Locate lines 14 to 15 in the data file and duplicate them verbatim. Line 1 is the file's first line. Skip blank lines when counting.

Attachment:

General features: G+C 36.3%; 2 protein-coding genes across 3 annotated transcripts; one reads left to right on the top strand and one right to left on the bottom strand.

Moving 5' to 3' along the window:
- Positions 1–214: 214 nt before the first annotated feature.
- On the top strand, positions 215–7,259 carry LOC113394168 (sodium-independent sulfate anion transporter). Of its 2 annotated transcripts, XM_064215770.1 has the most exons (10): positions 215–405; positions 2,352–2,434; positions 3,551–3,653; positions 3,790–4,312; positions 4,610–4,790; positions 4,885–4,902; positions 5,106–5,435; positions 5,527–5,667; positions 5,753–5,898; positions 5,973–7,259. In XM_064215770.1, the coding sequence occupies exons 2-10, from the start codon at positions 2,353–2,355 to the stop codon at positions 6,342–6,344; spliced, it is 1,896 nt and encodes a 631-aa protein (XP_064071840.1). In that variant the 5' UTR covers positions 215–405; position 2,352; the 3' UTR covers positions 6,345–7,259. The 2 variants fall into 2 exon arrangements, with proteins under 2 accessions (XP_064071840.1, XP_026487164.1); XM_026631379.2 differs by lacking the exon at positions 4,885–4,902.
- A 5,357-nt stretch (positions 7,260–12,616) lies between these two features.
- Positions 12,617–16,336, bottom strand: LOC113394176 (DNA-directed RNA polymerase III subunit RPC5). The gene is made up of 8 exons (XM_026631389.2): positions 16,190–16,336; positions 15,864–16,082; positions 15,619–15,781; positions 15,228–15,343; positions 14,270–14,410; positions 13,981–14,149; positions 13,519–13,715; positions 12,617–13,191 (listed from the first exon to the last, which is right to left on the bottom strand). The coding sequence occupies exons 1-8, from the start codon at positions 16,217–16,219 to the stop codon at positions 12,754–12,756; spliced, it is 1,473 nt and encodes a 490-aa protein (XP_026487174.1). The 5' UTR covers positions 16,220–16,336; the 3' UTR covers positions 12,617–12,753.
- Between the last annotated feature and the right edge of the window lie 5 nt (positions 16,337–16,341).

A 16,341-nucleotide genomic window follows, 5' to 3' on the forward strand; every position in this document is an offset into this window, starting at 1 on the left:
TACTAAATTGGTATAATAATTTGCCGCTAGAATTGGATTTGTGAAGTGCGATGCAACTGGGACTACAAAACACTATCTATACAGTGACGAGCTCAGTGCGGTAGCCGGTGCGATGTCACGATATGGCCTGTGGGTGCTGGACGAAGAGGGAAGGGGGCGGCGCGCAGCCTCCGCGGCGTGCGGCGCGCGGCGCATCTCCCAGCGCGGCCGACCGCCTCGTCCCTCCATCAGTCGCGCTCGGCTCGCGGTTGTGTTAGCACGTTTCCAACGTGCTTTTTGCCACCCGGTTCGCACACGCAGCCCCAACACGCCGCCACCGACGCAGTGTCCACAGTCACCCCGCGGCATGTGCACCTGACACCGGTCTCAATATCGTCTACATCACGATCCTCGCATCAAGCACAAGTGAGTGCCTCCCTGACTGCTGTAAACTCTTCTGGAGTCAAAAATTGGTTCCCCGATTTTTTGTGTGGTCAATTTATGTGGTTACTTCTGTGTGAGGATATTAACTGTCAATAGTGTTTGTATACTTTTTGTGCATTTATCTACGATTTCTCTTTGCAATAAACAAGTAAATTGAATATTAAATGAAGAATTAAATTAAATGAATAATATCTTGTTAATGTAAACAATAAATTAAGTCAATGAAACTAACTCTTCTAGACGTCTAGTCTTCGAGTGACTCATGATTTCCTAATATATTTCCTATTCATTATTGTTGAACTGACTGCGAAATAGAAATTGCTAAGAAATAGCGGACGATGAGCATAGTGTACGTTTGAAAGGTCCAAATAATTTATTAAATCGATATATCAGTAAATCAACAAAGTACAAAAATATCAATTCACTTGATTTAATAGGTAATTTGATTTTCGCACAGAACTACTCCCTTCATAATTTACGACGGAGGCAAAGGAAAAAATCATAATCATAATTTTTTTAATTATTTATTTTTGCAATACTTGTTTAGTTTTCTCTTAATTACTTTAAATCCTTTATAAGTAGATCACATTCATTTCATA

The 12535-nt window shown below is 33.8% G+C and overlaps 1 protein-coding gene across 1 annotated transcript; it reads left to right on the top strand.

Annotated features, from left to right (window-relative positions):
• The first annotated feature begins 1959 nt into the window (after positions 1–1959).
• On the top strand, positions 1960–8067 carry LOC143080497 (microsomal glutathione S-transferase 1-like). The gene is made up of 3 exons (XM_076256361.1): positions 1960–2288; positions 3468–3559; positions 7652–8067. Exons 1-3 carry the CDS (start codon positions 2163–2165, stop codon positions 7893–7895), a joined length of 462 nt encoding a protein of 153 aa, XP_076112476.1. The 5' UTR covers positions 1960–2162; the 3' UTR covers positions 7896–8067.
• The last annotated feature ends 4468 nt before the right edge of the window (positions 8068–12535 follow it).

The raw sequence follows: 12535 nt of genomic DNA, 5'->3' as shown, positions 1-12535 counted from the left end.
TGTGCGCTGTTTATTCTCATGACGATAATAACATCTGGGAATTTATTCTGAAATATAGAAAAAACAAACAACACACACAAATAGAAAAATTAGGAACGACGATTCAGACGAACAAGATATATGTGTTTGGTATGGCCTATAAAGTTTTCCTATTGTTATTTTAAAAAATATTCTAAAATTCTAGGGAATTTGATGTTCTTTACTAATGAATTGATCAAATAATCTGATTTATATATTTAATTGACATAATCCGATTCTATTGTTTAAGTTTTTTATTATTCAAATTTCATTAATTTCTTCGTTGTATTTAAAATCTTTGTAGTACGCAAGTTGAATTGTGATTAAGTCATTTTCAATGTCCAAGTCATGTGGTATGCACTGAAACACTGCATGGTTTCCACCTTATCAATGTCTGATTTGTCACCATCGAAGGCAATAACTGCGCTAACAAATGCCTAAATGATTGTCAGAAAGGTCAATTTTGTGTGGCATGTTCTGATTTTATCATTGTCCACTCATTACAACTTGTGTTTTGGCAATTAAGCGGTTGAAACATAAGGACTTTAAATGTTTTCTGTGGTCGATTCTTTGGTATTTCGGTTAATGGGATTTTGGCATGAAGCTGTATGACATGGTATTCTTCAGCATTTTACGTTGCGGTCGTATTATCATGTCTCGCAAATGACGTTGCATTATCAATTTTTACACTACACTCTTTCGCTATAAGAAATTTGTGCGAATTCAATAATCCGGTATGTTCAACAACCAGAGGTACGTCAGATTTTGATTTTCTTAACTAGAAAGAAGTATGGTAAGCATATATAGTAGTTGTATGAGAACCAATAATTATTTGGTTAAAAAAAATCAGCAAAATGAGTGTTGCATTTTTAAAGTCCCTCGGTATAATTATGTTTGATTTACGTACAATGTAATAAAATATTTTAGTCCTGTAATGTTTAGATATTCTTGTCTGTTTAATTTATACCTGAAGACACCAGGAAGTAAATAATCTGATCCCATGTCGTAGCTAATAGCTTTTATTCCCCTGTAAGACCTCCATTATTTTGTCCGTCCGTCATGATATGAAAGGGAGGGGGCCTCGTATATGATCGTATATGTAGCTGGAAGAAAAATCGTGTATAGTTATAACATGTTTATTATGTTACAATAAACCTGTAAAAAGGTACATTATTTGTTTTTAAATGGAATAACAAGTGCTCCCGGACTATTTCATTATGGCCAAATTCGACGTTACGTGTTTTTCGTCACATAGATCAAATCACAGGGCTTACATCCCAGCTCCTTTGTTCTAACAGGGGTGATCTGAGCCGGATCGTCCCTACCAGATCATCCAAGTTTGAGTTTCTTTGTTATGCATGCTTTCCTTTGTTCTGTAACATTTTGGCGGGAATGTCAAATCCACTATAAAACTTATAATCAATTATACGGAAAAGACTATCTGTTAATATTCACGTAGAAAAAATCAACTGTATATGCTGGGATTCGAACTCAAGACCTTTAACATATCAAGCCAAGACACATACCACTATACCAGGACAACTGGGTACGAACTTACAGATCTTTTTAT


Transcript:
• The last annotated feature ends 4468 nt before the right edge of the window (positions 8068–12535 follow it).

The raw sequence follows: 12535 nt of genomic DNA, 5'->3' as shown, positions 1-12535 counted from the left end.